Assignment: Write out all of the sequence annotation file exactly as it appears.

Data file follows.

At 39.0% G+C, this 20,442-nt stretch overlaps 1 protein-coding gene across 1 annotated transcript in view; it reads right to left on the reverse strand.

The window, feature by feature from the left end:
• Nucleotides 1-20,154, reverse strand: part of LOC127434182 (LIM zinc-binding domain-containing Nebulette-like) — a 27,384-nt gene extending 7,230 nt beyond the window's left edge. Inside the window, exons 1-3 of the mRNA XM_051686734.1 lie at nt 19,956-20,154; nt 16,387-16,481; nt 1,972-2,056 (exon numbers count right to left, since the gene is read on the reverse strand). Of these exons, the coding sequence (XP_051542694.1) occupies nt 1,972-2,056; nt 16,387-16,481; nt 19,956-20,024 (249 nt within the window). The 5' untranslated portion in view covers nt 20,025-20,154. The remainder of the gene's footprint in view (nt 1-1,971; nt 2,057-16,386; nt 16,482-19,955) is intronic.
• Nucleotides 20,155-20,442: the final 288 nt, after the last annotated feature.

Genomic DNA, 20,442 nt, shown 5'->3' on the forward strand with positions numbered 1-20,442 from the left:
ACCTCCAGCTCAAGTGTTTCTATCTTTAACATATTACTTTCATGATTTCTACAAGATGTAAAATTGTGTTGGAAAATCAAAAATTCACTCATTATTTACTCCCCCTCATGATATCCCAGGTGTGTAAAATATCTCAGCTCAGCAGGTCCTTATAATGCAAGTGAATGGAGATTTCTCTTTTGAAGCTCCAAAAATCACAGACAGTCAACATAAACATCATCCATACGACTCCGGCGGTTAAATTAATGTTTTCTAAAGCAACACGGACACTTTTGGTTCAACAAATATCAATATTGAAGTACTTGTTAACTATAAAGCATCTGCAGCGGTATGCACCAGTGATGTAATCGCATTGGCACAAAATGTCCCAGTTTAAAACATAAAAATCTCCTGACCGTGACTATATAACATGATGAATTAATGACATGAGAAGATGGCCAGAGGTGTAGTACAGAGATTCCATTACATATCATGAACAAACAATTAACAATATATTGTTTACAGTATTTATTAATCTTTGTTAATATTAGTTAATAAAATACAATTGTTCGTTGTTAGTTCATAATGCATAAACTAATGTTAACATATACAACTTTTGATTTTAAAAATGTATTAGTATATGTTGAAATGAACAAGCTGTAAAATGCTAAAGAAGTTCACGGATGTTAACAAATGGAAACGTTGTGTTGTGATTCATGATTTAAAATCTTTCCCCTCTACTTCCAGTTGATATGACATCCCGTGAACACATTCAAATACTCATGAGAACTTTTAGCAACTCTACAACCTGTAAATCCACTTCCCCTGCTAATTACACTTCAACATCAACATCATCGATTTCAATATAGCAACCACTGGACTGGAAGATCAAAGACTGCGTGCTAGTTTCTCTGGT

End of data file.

At 39.0% G+C, this 20,442-nt stretch overlaps 1 protein-coding gene across 1 annotated transcript in view; it reads right to left on the reverse strand.

The window, feature by feature from the left end:
• Nucleotides 1-20,154, reverse strand: part of LOC127434182 (LIM zinc-binding domain-containing Nebulette-like) — a 27,384-nt gene extending 7,230 nt beyond the window's left edge. Inside the window, exons 1-3 of the mRNA XM_051686734.1 lie at nt 19,956-20,154; nt 16,387-16,481; nt 1,972-2,056 (exon numbers count right to left, since the gene is read on the reverse strand). Of these exons, the coding sequence (XP_051542694.1) occupies nt 1,972-2,056; nt 16,387-16,481; nt 19,956-20,024 (249 nt within the window). The 5' untranslated portion in view covers nt 20,025-20,154. The remainder of the gene's footprint in view (nt 1-1,971; nt 2,057-16,386; nt 16,482-19,955) is intronic.
• Nucleotides 20,155-20,442: the final 288 nt, after the last annotated feature.

Genomic DNA, 20,442 nt, shown 5'->3' on the forward strand with positions numbered 1-20,442 from the left:
ACCTCCAGCTCAAGTGTTTCTATCTTTAACATATTACTTTCATGATTTCTACAAGATGTAAAATTGTGTTGGAAAATCAAAAATTCACTCATTATTTACTCCCCCTCATGATATCCCAGGTGTGTAAAATATCTCAGCTCAGCAGGTCCTTATAATGCAAGTGAATGGAGATTTCTCTTTTGAAGCTCCAAAAATCACAGACAGTCAACATAAACATCATCCATACGACTCCGGCGGTTAAATTAATGTTTTCTAAAGCAACACGGACACTTTTGGTTCAACAAATATCAATATTGAAGTACTTGTTAACTATAAAGCATCTGCAGCGGTATGCACCAGTGATGTAATCGCATTGGCACAAAATGTCCCAGTTTAAAACATAAAAATCTCCTGACCGTGACTATATAACATGATGAATTAATGACATGAGAAGATGGCCAGAGGTGTAGTACAGAGATTCCATTACATATCATGAACAAACAATTAACAATATATTGTTTACAGTATTTATTAATCTTTGTTAATATTAGTTAATAAAATACAATTGTTCGTTGTTAGTTCATAATGCATAAACTAATGTTAACATATACAACTTTTGATTTTAAAAATGTATTAGTATATGTTGAAATGAACAAGCTGTAAAATGCTAAAGAAGTTCACGGATGTTAACAAATGGAAACGTTGTGTTGTGATTCATGATTTAAAATCTTTCCCCTCTACTTCCAGTTGATATGACATCCCGTGAACACATTCAAATACTCATGAGAACTTTTAGCAACTCTACAACCTGTAAATCCACTTCCCCTGCTAATTACACTTCAACATCAACATCATCGATTTCAATATAGCAACCACTGGACTGGAAGATCAAAGACTGCGTGCTAGTTTCTCTGGT